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Mr. President, I mean to keep absolutely within the limits of parliamentary propriety. I make no personal imputations, but only with frankness, such as belongs to the occasion and my own character, describe a great historical act, now enrolled in the Capitol. Sir, the Nebraska Bill was in every respect a swindle. It was a swindle of the North by the South. On the part of those who had already completely enjoyed their share of the Missouri Compromise, it was a swindle of those whose share was yet absolutely untouched; and the plea of unconstitutionality set up—like the plea of usury after the borrowed money has been enjoyed—did not make it less a swindle. Urged as a bill of peace, it was a swindle of the whole country. Urged as opening the doors to slave-masters with their slaves, it was a swindle of Popular Sovereignty in its asserted doctrine. Urged as sanctioning Popular Sovereignty, it was a swindle of slave-masters in their asserted rights. It was a swindle of a broad territory, thus cheated of protection against Slavery. It was a swindle of a great cause, early espoused by Washington, Franklin, and Jefferson, surrounded by the best fathers of the Republic. Sir, it was a swindle of God-given, inalienable rights. Turn it over, look at it on all sides, and it is everywhere a swindle; and if the word I now employ has not the authority of classical usage, it has, on this occasion, the indubitable authority of fitness. No other word will adequately express the mingled meanness and wickedness of the cheat.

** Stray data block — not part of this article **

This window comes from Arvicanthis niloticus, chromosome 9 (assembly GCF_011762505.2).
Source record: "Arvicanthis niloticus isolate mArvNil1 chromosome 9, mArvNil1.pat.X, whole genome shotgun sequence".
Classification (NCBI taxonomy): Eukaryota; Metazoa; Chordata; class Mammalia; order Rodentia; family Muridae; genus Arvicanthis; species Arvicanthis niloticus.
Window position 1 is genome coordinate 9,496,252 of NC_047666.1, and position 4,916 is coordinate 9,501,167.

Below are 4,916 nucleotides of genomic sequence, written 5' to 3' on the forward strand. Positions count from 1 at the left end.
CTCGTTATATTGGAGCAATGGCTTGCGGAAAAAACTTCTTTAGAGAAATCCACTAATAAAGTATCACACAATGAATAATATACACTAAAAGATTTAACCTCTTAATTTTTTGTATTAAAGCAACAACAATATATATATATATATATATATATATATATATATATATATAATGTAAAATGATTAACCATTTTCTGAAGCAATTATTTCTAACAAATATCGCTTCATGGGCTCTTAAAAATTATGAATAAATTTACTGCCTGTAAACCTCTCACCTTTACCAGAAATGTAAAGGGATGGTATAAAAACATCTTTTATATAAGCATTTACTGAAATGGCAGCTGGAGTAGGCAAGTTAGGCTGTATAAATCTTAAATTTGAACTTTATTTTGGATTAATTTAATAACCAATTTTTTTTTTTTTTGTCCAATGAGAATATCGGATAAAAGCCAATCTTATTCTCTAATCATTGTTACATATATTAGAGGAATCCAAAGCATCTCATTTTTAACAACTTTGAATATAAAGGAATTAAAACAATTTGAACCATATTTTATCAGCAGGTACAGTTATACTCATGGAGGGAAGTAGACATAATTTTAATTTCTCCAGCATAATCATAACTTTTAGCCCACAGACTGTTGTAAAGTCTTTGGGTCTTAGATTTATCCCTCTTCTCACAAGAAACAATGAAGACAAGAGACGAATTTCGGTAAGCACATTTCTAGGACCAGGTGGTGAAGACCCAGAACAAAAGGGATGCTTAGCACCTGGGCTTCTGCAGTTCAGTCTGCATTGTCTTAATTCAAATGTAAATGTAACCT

Its character is still further apparent in the general structure of the bill. Amidst overflowing professions of regard for the sovereignty of the people in the Territory, they are despoiled of every essential privilege of sovereignty. They are not allowed to choose Governor, Secretary, Chief-Justice, Associate Justices, Attorney, or Marshal,—all of whom are sent from Washington; nor are they allowed to regulate the salaries of any of these functionaries, or the daily allowance of the legislative body, or even the pay of the clerks and doorkeepers: but they are left free to adopt Slavery. And this is nicknamed Popular Sovereignty! Time does not allow, nor does the occasion require, that I should stop to dwell on this transparent device to cover a transcendent wrong. Suffice it to say, that Slavery is in itself an arrogant denial of human rights, and by no human reason can the power to establish such a wrong be placed among the attributes of any just sovereignty. In [271] refusing it such a place, I do not deny popular rights, but uphold them, I do not restrain popular rights, but extend them. And, Sir, to this conclusion you must yet come, unless deaf, not only to the admonitions of political justice, but also to the genius of our Constitution, under which, when properly interpreted, no valid claim for Slavery can be set up anywhere in the National territory. The Senator from Michigan [Mr. Cass] may say, in response to the Senator from Mississippi [Mr. Brown], that Slavery cannot go into the Territory, under the Constitution, without legislative introduction; and permit me to add, in response to both, that Slavery cannot go there at all. Nothing can come out of nothing; and there is absolutely nothing in the Constitution out of which Slavery can be derived, while there are provisions, which, when properly interpreted, make its existence anywhere within the exclusive National jurisdiction impossible.

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